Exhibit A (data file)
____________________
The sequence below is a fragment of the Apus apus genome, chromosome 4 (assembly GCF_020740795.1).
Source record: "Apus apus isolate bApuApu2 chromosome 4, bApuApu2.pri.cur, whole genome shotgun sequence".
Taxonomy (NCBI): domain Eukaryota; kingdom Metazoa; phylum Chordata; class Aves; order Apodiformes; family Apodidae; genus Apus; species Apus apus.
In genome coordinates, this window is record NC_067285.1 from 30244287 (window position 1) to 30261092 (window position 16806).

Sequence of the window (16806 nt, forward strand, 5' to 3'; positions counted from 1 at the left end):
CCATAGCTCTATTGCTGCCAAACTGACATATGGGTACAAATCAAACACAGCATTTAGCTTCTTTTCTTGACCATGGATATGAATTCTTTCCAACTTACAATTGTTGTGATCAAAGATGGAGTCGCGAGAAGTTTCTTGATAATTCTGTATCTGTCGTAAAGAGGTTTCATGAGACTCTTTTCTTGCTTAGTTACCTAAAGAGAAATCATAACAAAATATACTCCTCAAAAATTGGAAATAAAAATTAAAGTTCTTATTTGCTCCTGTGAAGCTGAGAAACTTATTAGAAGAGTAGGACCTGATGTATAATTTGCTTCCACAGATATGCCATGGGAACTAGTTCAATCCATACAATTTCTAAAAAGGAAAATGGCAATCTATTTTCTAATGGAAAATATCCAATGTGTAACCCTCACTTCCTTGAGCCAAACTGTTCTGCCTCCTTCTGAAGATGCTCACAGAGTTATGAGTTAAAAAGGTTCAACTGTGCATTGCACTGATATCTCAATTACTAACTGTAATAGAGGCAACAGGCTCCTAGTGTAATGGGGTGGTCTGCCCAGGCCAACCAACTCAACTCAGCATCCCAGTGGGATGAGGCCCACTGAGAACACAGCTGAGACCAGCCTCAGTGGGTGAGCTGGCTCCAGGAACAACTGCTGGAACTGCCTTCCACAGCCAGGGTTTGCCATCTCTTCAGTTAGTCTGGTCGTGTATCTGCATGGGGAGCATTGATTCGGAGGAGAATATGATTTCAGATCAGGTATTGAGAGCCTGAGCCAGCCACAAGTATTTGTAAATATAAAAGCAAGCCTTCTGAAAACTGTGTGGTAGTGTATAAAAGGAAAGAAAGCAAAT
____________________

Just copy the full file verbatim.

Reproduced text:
The sequence below is a fragment of the Apus apus genome, chromosome 4 (assembly GCF_020740795.1).
Source record: "Apus apus isolate bApuApu2 chromosome 4, bApuApu2.pri.cur, whole genome shotgun sequence".
Taxonomy (NCBI): domain Eukaryota; kingdom Metazoa; phylum Chordata; class Aves; order Apodiformes; family Apodidae; genus Apus; species Apus apus.
In genome coordinates, this window is record NC_067285.1 from 30244287 (window position 1) to 30261092 (window position 16806).

Sequence of the window (16806 nt, forward strand, 5' to 3'; positions counted from 1 at the left end):
CCATAGCTCTATTGCTGCCAAACTGACATATGGGTACAAATCAAACACAGCATTTAGCTTCTTTTCTTGACCATGGATATGAATTCTTTCCAACTTACAATTGTTGTGATCAAAGATGGAGTCGCGAGAAGTTTCTTGATAATTCTGTATCTGTCGTAAAGAGGTTTCATGAGACTCTTTTCTTGCTTAGTTACCTAAAGAGAAATCATAACAAAATATACTCCTCAAAAATTGGAAATAAAAATTAAAGTTCTTATTTGCTCCTGTGAAGCTGAGAAACTTATTAGAAGAGTAGGACCTGATGTATAATTTGCTTCCACAGATATGCCATGGGAACTAGTTCAATCCATACAATTTCTAAAAAGGAAAATGGCAATCTATTTTCTAATGGAAAATATCCAATGTGTAACCCTCACTTCCTTGAGCCAAACTGTTCTGCCTCCTTCTGAAGATGCTCACAGAGTTATGAGTTAAAAAGGTTCAACTGTGCATTGCACTGATATCTCAATTACTAACTGTAATAGAGGCAACAGGCTCCTAGTGTAATGGGGTGGTCTGCCCAGGCCAACCAACTCAACTCAGCATCCCAGTGGGATGAGGCCCACTGAGAACACAGCTGAGACCAGCCTCAGTGGGTGAGCTGGCTCCAGGAACAACTGCTGGAACTGCCTTCCACAGCCAGGGTTTGCCATCTCTTCAGTTAGTCTGGTCGTGTATCTGCATGGGGAGCATTGATTCGGAGGAGAATATGATTTCAGATCAGGTATTGAGAGCCTGAGCCAGCCACAAGTATTTGTAAATATAAAAGCAAGCCTTCTGAAAACTGTGTGGTAGTGTATAAAAGGAAAGAAAGCAAAT